When it comes to learning from top music industry pros, Mark Christensen might be called the pinnacle example. He’s got decades of experience in the music industry, on both sides of the aisle—both as a signed artist who opened for Radiohead, and as a highly accomplished engineer and mastering wizard. In 1996, Mark established Engine Room Audio in New York City. Today, Engine Room is one of the most renowned recording and mastering studios in the world, servicing such clients as Trey Songz, 50 Cent, Kylie Minogue, The Killers, A$AP Rocky, The Ting Tings, Sia and a host of others.   We recently caught up with Mark to talk with him about the mastering process and garner some deeper insights into the inner workings of the craft. As always, the dedicated mentor was extremely giving of his time and knowledge.   Mark, could you please explain to us in your own words, exactly what a mastering engineer does? Aside from having to have great mastering ears, what does the job entail?   Mastering engineers are kind of like a quality control step where you’re making sure that the records that are being released are radio ready in the sense of being competitively loud and present, and also making sure that the frequency distributions are what they should be in order to be competitive next to the other stuff that’s out in the marketplace…   We’re also serving the function of helping the labels to organize all of the tracks and the final product. A lot of times modern albums are being mixed by four or five different people. There’s a lot that goes into organizing all of that, you know, dealing with the various mixers, making sure that you have all of the correct versions of every song. A lot of major label records will sometimes have between 5 and 10 versions of each song: there will be clean tracks, TV tracks, instrumentals, acapellas, sometimes with different features, sometimes in different languages…   On a big, major label project, not only are there many different files and many different versions of all the songs, but there can sometimes be many different versions of each version because even the main release version might have some different formatting issues depending on the release channel that’s going through. So it’s a lot of administrative, organizational stuff.   And it’s the mastering houses’ job to manage the files and be able to find them too, correct?   The labels look to us to hang onto all this stuff in a very highly organized fashion. We’ve definitely had situations where major artists will be on stage at some festival and be texting us that they need certain files in five minutes because they want to add it to their set or something, and we have to be prepared to dig those files out of the archive and send them through our server so that, you know, 50 Cent can perform that particular song on that particular day. So yeah, there’s an awful lot of file management and just general kind of, you know, crazy attention to detail… And then, obviously, the mastering engineer has to have of golden ears and be able to tell if the record sounds right and to be able to fix problems.   You’ve mentioned that the demands of the work makes it imperative for you to have a good assistant who can help you keep track of the many moving pieces. Could you tell us more about that?   I find that I can’t really do my job unless I have a really good assistant, just because there is so much that goes on….One of my very first Recording Connection students years ago was a guy named Nacor Zuluaga…He was my mastering assistant for a number of years. He and I worked on a bunch of records. I think he probably got four or five gold records (Trey Songz, Club Dogo, Fedez, learn more).   So what kind of “ears” do you need for mastering? What other qualities you need to have?     It is true that mastering engineers kind of listen differently than your normal mix engineer. I’m really lucky because the Engine Room has an A-list, top of the line mastering room, but we also have an A-list, top of the line mix room with an SSL and everything. I’ve gotten pretty good at being able to listen kind of with both sets of ears. As a mastering engineer you’re definitely focused on kind of a different set of priorities. And it’s hard to really explain it, but in some ways you’re kind of listening to energy distributions, you know? You’re listening to what’s going on with certain frequency ranges and how those frequency ranges are presenting themselves based on the particular piece of music and based on the way that it’s mixed and, sometimes, also based on what the label wants from it.   Do you master tracks differently for different genres? Do trends in specific genres influence how you master songs within those genres?   If you’ve got a specific market that you’re trying to sell to, your records have to sound a certain way in order to fit into that genre. And it’s the mastering engineer’s responsibility to understand what those genres are and how that plays out in the real world…You have to already know your stuff in order to do it, because the labels are trusting you to have a real feel for what the market is doing sonically. A big part of my job is to make sure that their product is stacking up correctly on the radio next to all the other songs that are part of that same genre. Of course, the label’s ultimate goal is to sell records. So they want to make sure that their product is speaking to the right people in order for them to be excited about listening to it and buying it.   What’s your recommendation for someone who wants to work in mastering? Is it best to start out as an audio engineer first, prior to becoming a mastering engineer?   I think you do have to have a pretty solid audio engineering background to be a good mastering engineer. To be a good mastering engineer you have to know how to be a good tracking engineer. To be a good mastering engineer you have to know how to be a good mix engineer, just because you have to know how records are made and you have to understand how to communicate with the people who are doing those jobs. You also have to understand how the job that they did is going to result in the ultimate product to be able to effectively play your part as the mastering engineer, as the final stage of bringing that record to its ultimate destination.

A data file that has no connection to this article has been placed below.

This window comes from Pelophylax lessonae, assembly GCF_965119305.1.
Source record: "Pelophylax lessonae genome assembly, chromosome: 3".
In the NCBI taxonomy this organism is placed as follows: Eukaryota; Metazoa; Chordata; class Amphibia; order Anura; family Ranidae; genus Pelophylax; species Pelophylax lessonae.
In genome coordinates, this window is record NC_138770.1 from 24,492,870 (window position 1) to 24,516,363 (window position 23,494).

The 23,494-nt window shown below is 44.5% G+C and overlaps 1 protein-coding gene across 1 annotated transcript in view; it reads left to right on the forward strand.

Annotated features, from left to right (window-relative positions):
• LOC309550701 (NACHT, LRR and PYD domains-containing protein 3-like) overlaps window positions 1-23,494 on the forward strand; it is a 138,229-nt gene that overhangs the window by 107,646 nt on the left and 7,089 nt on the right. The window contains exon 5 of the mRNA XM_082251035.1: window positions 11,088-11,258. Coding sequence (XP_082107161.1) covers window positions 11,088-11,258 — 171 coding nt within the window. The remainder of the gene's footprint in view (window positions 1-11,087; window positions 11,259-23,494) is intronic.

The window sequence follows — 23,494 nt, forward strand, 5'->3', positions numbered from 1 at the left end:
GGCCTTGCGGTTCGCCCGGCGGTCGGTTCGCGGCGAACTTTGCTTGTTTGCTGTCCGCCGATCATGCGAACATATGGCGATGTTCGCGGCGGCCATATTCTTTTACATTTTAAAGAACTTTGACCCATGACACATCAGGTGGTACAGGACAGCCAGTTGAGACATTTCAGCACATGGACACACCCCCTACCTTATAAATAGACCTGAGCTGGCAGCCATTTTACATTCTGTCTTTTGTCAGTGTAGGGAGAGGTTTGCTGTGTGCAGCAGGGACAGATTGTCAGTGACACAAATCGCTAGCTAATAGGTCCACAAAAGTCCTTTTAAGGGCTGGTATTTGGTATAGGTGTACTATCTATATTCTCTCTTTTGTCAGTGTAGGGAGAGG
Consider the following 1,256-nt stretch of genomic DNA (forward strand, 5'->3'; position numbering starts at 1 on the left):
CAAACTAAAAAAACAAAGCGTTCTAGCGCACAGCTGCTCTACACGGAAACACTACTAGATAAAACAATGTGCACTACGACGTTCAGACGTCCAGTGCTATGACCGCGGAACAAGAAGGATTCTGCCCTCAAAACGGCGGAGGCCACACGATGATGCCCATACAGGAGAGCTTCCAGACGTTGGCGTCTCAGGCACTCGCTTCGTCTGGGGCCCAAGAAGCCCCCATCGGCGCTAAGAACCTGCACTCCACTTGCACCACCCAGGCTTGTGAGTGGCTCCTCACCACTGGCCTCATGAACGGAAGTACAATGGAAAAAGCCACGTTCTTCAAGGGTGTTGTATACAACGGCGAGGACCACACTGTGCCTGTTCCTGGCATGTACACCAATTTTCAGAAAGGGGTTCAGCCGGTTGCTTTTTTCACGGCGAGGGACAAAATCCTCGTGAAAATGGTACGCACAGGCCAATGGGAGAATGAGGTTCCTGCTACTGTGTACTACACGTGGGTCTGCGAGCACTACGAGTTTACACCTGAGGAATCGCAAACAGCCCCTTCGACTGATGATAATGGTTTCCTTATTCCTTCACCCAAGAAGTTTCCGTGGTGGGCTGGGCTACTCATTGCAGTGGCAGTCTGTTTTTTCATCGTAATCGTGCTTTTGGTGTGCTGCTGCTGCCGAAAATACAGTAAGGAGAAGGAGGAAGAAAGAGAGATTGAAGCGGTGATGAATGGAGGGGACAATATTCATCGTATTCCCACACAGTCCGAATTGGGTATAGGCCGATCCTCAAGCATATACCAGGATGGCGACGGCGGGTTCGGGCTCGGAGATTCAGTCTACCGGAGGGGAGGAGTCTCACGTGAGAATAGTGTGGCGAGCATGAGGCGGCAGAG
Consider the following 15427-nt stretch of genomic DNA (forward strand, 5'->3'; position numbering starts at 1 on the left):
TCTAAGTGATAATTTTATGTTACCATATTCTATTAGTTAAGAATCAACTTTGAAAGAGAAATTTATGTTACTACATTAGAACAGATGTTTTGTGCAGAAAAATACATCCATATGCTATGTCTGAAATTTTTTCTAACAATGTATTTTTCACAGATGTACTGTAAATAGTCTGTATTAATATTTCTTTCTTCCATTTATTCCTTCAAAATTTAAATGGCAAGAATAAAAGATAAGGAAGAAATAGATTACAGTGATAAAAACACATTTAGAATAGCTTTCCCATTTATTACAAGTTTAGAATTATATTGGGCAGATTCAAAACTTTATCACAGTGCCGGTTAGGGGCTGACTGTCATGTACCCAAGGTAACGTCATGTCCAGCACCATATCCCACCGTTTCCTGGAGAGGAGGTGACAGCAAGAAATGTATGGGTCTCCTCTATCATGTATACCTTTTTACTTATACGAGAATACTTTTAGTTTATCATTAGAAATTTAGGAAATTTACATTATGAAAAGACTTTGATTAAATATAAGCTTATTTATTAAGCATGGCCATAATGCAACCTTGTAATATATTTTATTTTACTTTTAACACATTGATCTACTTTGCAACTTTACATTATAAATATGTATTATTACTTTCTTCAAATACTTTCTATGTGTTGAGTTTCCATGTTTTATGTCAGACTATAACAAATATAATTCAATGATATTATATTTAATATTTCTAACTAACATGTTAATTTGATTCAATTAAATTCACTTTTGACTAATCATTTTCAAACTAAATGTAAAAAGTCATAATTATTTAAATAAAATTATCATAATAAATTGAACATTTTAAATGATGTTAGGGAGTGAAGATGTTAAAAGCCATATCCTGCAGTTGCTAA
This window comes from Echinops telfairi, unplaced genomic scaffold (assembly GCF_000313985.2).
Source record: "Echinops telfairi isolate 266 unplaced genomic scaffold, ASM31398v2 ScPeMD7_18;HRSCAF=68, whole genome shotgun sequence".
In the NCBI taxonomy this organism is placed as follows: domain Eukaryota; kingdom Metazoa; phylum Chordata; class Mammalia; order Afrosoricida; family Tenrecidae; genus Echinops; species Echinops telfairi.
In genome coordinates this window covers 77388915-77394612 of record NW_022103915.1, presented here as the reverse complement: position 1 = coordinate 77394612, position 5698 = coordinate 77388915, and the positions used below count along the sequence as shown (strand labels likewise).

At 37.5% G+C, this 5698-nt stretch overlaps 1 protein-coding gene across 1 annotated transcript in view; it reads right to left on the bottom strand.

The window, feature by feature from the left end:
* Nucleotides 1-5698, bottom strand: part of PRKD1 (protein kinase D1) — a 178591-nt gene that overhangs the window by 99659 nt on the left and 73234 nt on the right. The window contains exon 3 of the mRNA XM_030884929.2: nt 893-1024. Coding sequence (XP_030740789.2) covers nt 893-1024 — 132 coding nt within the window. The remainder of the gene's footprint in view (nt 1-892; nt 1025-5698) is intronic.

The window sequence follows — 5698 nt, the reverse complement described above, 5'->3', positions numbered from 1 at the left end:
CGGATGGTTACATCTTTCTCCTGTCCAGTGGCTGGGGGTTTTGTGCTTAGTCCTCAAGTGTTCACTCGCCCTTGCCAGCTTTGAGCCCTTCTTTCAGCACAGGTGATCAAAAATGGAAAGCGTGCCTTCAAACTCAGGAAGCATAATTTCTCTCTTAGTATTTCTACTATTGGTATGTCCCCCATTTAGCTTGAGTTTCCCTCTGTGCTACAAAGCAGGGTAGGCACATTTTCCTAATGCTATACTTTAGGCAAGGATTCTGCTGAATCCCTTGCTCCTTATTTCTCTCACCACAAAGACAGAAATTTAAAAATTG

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Apprentices in Action